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Financial Architecture Series, Part 1: The Product Concept
By Russell Goyder PhD | February 18, 2013

In this series of posts, I intend to consider financial derivatives as a whole and develop a conceptual framework in which any such derivative can be described. In doing so, I will focus on the information content of the relevant legal documents that is pertinent to the problem of calculating the derivative’s value. An important subsequent step is the development of the conceptual structure of the information that, while necessary for valuation, is not present in the contract. This leads us to our first and most important conceptual distinction that must underpin the design of a modern derivatives valuation platform:

A financial derivative is a legal agreement between a collection of (usually two) parties. The terms of the agreement are expressed in a document, the term sheet. As with any legal document, a term sheet expresses obligations and rights. The obligations relevant to the question of how much one party might be willing to pay for the privilege of entering such a contract, are those to make payments. Such payments might be of cash or of some other asset. The promise to pay, say, one dollar in a year’s time is perhaps the very simplest example of such a contract.

The rights relevant to a contract’s value are those to choose one course of action from a collection of many. The only aspects of the available courses of action relevant to the question of how much such a right is worth, are the obligations to make payments (and rights to make subsequent choices) contained within them. However, we have already associated the notion of “financial derivative contract” with such a collection of payment obligations and rights. It is clear that a recursive structure is emerging; we can model the valuation-specific aspects of a derivative contract by defining the concept of a Product as a collection of:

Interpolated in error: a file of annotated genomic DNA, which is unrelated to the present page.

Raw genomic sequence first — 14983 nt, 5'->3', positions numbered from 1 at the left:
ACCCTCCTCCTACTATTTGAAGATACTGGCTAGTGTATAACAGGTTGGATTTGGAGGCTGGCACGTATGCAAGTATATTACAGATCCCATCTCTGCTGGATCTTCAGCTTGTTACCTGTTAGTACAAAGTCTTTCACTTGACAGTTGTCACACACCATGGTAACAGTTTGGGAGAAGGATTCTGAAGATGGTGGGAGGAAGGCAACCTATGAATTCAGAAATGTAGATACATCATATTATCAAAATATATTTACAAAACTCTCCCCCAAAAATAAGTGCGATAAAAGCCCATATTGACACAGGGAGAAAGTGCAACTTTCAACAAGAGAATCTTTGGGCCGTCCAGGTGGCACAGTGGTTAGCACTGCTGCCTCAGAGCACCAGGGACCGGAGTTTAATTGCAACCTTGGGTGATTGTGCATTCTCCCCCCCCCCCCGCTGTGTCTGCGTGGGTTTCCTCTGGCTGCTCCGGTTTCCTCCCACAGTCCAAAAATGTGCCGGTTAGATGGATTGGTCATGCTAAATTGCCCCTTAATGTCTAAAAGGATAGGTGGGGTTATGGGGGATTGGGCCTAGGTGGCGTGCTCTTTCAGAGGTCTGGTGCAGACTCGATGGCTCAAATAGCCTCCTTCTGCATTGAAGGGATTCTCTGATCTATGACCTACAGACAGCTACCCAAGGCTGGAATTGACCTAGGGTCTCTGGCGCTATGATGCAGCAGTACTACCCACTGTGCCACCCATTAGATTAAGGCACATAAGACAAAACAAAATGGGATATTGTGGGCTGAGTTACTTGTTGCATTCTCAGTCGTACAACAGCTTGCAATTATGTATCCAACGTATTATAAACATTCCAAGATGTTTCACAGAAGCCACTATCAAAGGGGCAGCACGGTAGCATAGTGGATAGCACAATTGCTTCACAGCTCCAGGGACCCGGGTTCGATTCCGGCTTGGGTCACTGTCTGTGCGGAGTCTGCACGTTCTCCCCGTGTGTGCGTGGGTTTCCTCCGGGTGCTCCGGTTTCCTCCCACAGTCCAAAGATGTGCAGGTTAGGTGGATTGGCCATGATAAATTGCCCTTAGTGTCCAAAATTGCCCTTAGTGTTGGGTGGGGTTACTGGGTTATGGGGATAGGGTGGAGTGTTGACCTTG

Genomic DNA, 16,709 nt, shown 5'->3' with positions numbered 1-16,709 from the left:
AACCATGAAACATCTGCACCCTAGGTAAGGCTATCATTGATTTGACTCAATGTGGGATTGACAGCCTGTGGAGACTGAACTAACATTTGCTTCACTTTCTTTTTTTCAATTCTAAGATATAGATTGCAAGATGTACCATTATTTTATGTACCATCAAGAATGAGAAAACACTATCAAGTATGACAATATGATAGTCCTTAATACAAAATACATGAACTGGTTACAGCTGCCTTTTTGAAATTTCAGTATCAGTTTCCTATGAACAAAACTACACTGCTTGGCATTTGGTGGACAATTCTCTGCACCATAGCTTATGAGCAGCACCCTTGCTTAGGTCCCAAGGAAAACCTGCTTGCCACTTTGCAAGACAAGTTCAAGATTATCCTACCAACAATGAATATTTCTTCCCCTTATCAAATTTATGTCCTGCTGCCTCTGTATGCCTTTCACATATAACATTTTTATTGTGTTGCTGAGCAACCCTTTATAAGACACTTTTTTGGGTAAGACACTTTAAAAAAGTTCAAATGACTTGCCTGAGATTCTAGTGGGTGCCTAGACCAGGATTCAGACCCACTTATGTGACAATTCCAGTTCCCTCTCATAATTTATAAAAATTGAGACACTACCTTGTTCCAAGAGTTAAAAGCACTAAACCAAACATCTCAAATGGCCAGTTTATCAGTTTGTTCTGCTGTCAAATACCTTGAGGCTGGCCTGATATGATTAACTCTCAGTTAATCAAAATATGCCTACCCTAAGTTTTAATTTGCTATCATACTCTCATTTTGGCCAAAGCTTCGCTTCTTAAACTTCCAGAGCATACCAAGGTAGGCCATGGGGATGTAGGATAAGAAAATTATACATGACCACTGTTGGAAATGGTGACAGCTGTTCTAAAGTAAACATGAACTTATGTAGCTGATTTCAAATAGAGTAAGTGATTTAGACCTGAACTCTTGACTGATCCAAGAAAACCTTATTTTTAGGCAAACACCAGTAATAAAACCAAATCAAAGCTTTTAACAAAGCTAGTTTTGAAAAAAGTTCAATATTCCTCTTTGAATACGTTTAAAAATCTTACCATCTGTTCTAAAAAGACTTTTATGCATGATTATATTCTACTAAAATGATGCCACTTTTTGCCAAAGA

• obligations to make payments of cash or other assets and
  • rights to other Products

(the name Product reflects the sell-side origin of the ideas developed in F3). For example, a Bermudan swaption represents a series of choices, each on a prescribed date. When the first choice arrives, the holder of such a contract has the right to enter an interest rate swap with a counterparty. The holder may choose not to enter such a contract at that time, in which case another opportunity to choose will arrive. Typically, such subsequent choices offer entry into the remainder of the same underlying swap, but this is not a requirement. We can see several nested Products here, illustrated below:

Bermudan Swaption Product Structure

Schematic illustration of the Product structure of a Bermudan swaption.The Bermudan swaption itself is a Product, equivalent to the first choice, because all other relevant Products are contained within the two underlyings of that choice. One branch of the choice leads to an interest rate swap, another Product, but one consisting of only payment obligations, no rights to make choices. The other branch of the choice leads to a subsequent choice between the remainder of the same swap (another Product) and, because in this example the second choice is the last, nothing. Strictly, a contract devoid of any obligations or rights altogether is yet another Product, in the same way that zero is a number. 

Next post: the (small number of) types of Product that form the building blocks of essentially all derivatives.

About the author
Russell Goyder PhD
Russell Goyder PhD
Director of Quantitative Research and Development | FINCAD

Russell Goyder, PhD, is the Director of Quantitative Research and Development at FINCAD. Before joining FINCAD’s quant team in 2006, he worked as a consultant at The MathWorks, solving a wide range of problems in various industries, particularly in the financial industry. In his current role, Russell manages FINCAD’s quant team and oversees the delivery of analytics functionality in FINCAD’s products, from initial research to the deployment of production code. Russell holds a PhD in Physics from the University of Cambridge.